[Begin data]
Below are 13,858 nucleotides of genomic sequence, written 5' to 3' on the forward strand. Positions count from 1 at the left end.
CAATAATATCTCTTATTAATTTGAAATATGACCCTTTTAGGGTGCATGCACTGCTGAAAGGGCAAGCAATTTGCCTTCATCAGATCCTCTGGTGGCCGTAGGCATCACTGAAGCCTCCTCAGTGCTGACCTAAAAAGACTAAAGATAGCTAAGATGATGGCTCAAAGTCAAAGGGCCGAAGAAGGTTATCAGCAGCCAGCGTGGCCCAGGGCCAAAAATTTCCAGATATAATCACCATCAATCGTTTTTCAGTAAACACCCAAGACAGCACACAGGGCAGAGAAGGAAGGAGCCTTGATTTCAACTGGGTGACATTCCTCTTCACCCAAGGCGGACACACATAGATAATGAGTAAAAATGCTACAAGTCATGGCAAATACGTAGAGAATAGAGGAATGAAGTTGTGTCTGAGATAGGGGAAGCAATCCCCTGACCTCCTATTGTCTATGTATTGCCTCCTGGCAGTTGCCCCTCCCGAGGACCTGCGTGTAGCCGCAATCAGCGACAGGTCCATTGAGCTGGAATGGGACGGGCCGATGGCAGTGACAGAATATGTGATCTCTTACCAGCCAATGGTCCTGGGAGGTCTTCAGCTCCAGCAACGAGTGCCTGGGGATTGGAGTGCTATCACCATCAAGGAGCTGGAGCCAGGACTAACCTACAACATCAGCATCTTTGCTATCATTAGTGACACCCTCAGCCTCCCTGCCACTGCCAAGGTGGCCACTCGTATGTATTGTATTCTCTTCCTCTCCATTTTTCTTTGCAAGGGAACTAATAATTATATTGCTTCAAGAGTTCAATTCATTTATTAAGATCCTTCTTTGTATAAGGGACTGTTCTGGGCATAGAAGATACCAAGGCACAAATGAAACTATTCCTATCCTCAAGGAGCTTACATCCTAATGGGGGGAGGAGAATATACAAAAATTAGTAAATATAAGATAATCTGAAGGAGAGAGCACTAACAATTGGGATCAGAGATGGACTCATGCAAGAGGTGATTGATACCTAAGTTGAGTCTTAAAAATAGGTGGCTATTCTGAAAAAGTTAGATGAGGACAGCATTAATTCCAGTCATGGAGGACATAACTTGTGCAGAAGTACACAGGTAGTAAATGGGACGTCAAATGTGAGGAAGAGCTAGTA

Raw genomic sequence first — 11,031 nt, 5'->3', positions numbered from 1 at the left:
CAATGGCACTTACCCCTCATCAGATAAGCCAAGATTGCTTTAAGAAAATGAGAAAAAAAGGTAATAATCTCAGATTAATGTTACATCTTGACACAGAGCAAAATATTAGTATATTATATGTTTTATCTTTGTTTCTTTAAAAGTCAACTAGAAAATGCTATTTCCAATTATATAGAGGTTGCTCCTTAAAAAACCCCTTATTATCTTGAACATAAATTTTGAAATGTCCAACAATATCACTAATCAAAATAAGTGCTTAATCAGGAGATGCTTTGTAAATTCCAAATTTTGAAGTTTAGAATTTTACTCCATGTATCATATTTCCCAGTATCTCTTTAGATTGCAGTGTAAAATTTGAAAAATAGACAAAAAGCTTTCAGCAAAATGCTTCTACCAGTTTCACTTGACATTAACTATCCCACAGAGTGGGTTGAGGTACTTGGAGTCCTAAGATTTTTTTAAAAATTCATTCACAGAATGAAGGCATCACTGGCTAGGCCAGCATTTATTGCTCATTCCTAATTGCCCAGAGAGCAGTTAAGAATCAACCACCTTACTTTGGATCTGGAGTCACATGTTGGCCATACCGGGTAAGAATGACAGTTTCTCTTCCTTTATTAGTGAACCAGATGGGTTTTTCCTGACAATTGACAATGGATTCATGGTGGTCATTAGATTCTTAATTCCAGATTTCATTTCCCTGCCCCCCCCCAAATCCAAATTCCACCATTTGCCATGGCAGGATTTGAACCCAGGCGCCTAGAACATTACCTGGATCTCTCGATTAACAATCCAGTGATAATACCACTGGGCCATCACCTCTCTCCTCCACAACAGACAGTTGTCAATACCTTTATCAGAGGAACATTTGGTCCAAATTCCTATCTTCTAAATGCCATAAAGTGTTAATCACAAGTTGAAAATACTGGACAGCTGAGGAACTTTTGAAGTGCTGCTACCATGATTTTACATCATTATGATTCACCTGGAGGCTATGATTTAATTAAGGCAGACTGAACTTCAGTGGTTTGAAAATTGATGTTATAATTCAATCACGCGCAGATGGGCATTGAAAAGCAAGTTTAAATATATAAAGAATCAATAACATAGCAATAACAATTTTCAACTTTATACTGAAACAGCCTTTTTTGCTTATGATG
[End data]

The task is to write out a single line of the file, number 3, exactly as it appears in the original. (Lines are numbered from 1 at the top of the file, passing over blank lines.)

Raw genomic sequence first — 11,031 nt, 5'->3', positions numbered from 1 at the left: